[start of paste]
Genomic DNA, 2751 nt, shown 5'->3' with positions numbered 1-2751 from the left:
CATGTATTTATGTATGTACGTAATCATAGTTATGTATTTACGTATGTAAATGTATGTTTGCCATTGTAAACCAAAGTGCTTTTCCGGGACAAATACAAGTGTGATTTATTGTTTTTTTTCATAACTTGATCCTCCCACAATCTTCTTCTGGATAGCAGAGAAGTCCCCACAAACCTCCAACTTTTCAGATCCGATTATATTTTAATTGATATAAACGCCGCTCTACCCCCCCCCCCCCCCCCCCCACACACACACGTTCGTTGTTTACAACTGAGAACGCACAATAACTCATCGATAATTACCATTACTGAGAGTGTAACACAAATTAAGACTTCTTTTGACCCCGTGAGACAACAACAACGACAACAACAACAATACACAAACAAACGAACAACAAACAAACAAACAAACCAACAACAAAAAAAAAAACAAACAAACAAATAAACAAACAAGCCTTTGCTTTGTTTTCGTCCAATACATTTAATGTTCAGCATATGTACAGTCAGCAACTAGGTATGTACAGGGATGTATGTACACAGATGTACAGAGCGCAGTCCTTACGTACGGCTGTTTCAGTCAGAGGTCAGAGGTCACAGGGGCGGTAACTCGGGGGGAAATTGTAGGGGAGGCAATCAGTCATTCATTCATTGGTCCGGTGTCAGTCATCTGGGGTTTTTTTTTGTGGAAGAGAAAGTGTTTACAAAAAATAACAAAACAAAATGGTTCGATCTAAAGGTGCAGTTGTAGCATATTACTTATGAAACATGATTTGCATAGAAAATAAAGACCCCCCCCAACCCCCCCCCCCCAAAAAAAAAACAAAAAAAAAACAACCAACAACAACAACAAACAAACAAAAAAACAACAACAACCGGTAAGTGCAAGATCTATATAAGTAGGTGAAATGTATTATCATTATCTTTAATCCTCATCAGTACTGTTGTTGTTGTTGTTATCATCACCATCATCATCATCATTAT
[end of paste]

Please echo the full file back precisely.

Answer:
Genomic DNA, 2751 nt, shown 5'->3' with positions numbered 1-2751 from the left:
CATGTATTTATGTATGTACGTAATCATAGTTATGTATTTACGTATGTAAATGTATGTTTGCCATTGTAAACCAAAGTGCTTTTCCGGGACAAATACAAGTGTGATTTATTGTTTTTTTTCATAACTTGATCCTCCCACAATCTTCTTCTGGATAGCAGAGAAGTCCCCACAAACCTCCAACTTTTCAGATCCGATTATATTTTAATTGATATAAACGCCGCTCTACCCCCCCCCCCCCCCCCCCCACACACACACGTTCGTTGTTTACAACTGAGAACGCACAATAACTCATCGATAATTACCATTACTGAGAGTGTAACACAAATTAAGACTTCTTTTGACCCCGTGAGACAACAACAACGACAACAACAACAATACACAAACAAACGAACAACAAACAAACAAACAAACCAACAACAAAAAAAAAAACAAACAAACAAATAAACAAACAAGCCTTTGCTTTGTTTTCGTCCAATACATTTAATGTTCAGCATATGTACAGTCAGCAACTAGGTATGTACAGGGATGTATGTACACAGATGTACAGAGCGCAGTCCTTACGTACGGCTGTTTCAGTCAGAGGTCAGAGGTCACAGGGGCGGTAACTCGGGGGGAAATTGTAGGGGAGGCAATCAGTCATTCATTCATTGGTCCGGTGTCAGTCATCTGGGGTTTTTTTTTGTGGAAGAGAAAGTGTTTACAAAAAATAACAAAACAAAATGGTTCGATCTAAAGGTGCAGTTGTAGCATATTACTTATGAAACATGATTTGCATAGAAAATAAAGACCCCCCCCAACCCCCCCCCCCCAAAAAAAAAACAAAAAAAAAACAACCAACAACAACAACAAACAAACAAAAAAACAACAACAACCGGTAAGTGCAAGATCTATATAAGTAGGTGAAATGTATTATCATTATCTTTAATCCTCATCAGTACTGTTGTTGTTGTTGTTATCATCACCATCATCATCATCATTAT